LINGUIST List 6.847

Thu Jun 22 1995

FYI: Call for Reviewers, Cognitive Science Reports

Editor for this issue: Helen Dry <hdryemunix.emich.edu>


Directory

  1. Mark Adderley, review books
  2. Jodi Kerper, Cognitive Science Technical Reports

Message 1: review books

Date: Sat, 15 Apr 1995 15:03:04 review books
From: Mark Adderley <adderleyquijote.lang.usf.edu>
Subject: review books

The following books are available for review in the "Language Quarterly."

Aaron Halpern, "On the Placement and Morphology of Clitics."

Bruce hayes, "Metrical Stress Theory: Principles and Case Studies."

Makoto Kanazawa and Christopher J. Pinon, "Dynamics, Polarity and
Quantification."

Young-Key Kim-Renaud, "Theoretical Issues in Korean Linguistics."

R. E. Batchelor, "Using Spanish Synonyms."

If you would like to review any of these books, please contact me by
e-mail at <adderleyquijote.lang.usf.edu>.

Sincerely

Mark Adderley
Managing Editor, Language Quarterly
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Message 2: Cognitive Science Technical Reports

Date: Thu, 23 Mar 1995 10:59:14 Cognitive Science Technical Reports
From: Jodi Kerper <jbkerpercentral.cis.upenn.edu>
Subject: Cognitive Science Technical Reports

The following new technical reports are now available from the Institute for
Research in Cognitive Science:

Centering: A Framework for Modelling the Local Coherence of Discourse
Barbara J. Grosz
Aravind K. Joshi
Scott Weinstein
IRCS-95-01
$2.40

Our original paper (Grosz, Joshi, and Weinstein, 1983) on centering claimed
that certain entities mentioned in an utterance were more central than others
and that this property imposed constraints on a speaker's use of different
types of referring expressions. Centering was proposed as a model that
accounted for this phenomenon. We argued that the coherence of discourse was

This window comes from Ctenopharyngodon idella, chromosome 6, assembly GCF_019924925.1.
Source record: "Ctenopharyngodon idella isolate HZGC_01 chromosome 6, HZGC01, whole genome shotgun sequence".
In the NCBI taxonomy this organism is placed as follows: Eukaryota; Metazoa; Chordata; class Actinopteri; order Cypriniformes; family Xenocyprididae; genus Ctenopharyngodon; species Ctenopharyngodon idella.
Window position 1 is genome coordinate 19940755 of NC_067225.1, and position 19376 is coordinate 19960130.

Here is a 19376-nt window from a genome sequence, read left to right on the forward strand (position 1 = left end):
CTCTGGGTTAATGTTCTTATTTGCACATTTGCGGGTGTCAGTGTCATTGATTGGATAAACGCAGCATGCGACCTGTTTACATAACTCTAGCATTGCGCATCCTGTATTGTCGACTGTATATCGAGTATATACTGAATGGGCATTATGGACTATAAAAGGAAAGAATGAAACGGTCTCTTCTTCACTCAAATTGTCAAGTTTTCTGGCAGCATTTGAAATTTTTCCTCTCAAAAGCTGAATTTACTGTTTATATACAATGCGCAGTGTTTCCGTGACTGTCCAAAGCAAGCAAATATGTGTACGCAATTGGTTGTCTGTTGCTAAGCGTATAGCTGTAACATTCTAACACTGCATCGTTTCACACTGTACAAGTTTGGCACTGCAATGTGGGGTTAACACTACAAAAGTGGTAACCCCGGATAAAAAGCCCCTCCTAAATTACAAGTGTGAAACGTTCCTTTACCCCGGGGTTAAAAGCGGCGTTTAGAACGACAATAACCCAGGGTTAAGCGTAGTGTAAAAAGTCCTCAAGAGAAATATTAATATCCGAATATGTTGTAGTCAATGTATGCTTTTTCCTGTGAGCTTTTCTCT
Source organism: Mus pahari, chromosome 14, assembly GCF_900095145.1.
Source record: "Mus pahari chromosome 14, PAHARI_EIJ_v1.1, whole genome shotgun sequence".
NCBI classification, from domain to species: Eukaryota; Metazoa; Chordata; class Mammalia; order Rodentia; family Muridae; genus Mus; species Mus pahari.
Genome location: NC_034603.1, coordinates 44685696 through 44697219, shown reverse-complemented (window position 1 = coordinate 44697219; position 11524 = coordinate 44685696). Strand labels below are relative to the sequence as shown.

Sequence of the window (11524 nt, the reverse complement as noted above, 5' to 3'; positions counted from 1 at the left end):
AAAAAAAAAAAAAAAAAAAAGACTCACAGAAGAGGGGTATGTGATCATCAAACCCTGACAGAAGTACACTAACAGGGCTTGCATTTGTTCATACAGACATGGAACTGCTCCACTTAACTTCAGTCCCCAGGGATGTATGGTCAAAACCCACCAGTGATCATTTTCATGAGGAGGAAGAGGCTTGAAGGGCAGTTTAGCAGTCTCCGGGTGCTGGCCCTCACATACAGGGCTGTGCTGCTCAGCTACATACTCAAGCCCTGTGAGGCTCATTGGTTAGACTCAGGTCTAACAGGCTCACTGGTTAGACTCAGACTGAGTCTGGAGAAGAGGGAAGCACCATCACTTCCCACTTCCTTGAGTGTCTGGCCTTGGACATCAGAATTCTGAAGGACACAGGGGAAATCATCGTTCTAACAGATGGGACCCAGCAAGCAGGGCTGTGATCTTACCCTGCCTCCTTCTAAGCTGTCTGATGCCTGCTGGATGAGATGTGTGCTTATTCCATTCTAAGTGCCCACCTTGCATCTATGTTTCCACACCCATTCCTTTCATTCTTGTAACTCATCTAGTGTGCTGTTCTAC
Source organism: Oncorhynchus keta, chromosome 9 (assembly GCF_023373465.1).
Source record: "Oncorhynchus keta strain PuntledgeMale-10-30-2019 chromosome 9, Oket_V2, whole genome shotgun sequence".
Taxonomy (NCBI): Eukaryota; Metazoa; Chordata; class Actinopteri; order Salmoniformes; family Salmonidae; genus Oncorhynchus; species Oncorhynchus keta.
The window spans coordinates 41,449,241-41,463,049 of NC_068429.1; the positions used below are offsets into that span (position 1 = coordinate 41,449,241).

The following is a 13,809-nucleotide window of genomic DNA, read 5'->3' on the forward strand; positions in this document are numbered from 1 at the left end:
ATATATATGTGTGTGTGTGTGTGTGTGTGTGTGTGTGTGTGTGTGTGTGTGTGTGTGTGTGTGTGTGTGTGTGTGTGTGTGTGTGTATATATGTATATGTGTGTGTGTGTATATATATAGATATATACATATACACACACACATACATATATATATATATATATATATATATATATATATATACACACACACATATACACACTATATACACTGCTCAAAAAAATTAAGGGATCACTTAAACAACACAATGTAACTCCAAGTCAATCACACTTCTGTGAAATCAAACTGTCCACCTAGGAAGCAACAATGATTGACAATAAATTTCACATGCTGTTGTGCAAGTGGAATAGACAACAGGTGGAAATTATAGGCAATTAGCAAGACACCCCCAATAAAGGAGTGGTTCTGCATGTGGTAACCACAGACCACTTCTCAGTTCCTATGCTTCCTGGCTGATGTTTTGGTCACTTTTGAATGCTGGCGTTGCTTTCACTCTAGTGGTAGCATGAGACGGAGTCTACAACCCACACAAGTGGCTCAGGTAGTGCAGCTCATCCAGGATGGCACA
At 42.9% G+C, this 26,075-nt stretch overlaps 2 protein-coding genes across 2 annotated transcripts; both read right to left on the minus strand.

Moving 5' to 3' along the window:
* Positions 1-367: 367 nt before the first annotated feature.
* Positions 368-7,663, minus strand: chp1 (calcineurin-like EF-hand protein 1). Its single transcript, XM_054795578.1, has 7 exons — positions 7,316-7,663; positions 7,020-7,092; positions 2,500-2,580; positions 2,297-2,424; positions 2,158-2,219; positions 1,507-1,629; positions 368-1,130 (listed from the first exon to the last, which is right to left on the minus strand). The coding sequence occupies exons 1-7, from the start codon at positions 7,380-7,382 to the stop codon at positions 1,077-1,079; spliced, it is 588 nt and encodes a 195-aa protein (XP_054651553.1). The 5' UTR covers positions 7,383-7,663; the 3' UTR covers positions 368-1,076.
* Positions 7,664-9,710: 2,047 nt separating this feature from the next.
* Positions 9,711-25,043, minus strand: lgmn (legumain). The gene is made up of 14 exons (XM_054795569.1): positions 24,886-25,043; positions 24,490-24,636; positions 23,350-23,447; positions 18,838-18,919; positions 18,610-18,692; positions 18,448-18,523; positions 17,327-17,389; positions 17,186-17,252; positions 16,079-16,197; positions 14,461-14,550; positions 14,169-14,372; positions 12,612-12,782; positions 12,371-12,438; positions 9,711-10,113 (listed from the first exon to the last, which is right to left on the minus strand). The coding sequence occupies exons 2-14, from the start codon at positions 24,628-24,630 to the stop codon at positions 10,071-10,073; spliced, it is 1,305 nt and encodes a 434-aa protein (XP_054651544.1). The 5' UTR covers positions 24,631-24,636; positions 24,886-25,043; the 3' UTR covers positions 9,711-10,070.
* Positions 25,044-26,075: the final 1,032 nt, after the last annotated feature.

affected by the compatibility between centering properties of an utterance and
choice of referring expression. Subsequently, we revised and expanded the ideas
presented therein. We defined various centering constructs and proposed two
centering rules in terms of these constructs. A draft manuscript describing
this elaborated centering framework and presenting some initial theoretical
claims has been in wide circulation since 1986. This draft (Grosz, Joshi, and
Weinstein 1986, hereafter, GJW86) has led to a number of papers by others on
this topic and has been extensively cited, but has never been published.

We have been urged to publish the more detailed description of the centering
framework and theory proposed in GJW86 so that an official version would be
archivally available. The task of completing and revising this draft became
more daunting as time passed and more and more papers appeared on centering.
Many of these papers proposed extensions to or revisions of the theory and
attempted to answer questions posed in GJW86. It has become ever more clear
that it would be useful to have a "definitive" statement of the original
motivations for centering, the basic definitions underlying the centering
framework, and the original theoretical claims. This paper attempts to meet
that need. To accomplish this goal, we have chosen to remove descriptions of
many open research questions posed in GJW86 as well as solutions that were only
partially developed. We have also greatly shortened the discussion of criteria
for and constraints on a possible semantic theory as a foundation for this
work.

A First-Order Axiomatization of the Theory of Finite Trees
Rolf Backofen
James Rogers
K. Vijay-Shanker
IRCS-95-02
$3.29

We provide first-order axioms for the theories of finite trees with bounded
branching and finite trees with arbitrary (finite) branching. The signature is
chosen to express, in a natural way, those properties of trees most relevant to
linguistic theories. These axioms provide a foundation for results in
linguistics that are based on reasoning formally about such properties. We
include some observations on the expressive power of these theories relative to
traditional language complexity classes.

A Lexicalized Tree Adjoining Grammar for English
The XTAG Research Group
IRCS-95-03
$11.75

This document describes a sizable grammar of English written in the TAG
formalism and implemented for use with the XTAG system. This report and the
grammar described herein supersedes the TAG grammar described in [Abeilli et
al., 1990]. The English grammar described in this report is based on the TAG
formalism developed in [Joshi et al., 1975], which has been extended to include
lexicalization ([Schabes et al., 1988]), and unification-based feature